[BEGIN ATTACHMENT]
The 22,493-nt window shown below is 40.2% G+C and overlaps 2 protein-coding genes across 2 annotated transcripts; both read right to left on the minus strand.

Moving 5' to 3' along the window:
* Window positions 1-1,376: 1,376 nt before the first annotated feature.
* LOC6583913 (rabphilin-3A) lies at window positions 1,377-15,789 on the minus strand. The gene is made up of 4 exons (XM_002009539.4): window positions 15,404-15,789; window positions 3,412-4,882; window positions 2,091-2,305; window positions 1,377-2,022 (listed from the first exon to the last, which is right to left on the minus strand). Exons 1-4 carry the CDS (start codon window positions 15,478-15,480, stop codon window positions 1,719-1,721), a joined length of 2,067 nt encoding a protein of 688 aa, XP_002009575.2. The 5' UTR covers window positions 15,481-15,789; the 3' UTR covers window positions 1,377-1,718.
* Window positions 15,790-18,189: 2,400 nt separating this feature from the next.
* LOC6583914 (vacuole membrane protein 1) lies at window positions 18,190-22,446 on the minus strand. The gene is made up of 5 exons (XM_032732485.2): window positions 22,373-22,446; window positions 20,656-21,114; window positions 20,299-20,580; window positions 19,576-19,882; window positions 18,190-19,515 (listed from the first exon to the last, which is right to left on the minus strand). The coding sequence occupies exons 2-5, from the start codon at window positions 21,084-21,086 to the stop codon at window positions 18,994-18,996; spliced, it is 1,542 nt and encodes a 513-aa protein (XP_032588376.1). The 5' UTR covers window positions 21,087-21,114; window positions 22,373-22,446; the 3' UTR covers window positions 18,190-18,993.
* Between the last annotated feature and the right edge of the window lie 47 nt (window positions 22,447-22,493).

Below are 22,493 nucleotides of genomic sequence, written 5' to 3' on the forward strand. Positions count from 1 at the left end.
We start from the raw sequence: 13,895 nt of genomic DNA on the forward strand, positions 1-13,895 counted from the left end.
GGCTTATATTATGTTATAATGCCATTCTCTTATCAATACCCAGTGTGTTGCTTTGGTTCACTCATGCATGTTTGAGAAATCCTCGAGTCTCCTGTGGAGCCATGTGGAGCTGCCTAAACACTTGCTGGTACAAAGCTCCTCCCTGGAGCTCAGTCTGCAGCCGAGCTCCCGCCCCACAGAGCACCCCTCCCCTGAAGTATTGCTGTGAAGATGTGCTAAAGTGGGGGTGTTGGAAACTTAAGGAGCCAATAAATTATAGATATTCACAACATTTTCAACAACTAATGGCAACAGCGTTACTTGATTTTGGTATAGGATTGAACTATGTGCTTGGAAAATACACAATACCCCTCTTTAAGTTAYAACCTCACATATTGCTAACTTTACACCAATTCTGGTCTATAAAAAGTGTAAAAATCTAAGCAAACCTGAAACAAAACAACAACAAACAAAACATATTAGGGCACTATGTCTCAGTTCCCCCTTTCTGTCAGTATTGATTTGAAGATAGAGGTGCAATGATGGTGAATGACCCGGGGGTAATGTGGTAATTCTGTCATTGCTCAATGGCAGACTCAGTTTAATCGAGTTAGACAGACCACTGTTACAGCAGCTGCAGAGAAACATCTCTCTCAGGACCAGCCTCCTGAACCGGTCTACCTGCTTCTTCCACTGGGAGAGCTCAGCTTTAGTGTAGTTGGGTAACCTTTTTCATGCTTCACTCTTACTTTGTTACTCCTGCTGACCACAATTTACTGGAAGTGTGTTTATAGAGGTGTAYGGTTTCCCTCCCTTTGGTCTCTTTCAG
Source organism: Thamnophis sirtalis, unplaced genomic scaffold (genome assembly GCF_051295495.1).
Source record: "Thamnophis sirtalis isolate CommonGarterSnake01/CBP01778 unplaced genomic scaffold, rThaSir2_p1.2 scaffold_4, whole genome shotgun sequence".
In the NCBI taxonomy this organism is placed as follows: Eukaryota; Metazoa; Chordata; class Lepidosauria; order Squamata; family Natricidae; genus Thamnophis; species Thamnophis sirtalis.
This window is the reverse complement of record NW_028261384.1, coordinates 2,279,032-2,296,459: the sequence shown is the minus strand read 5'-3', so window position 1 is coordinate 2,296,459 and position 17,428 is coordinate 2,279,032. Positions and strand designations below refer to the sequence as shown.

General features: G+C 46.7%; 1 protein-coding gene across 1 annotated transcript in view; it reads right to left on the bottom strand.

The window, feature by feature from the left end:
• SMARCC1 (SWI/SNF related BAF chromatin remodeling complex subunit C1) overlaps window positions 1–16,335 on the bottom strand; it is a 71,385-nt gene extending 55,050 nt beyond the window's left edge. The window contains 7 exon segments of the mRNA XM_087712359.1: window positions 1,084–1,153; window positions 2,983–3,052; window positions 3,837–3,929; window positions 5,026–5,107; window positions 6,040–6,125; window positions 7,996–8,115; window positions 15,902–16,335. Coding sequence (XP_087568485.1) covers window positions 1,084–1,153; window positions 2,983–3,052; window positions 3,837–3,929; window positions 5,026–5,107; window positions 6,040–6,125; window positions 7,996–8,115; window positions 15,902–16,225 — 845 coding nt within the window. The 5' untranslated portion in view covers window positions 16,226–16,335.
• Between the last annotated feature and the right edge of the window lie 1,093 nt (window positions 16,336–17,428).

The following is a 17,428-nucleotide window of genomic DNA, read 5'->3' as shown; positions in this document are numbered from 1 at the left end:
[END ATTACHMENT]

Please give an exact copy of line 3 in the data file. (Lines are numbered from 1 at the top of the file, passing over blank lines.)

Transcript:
* Window positions 1-1,376: 1,376 nt before the first annotated feature.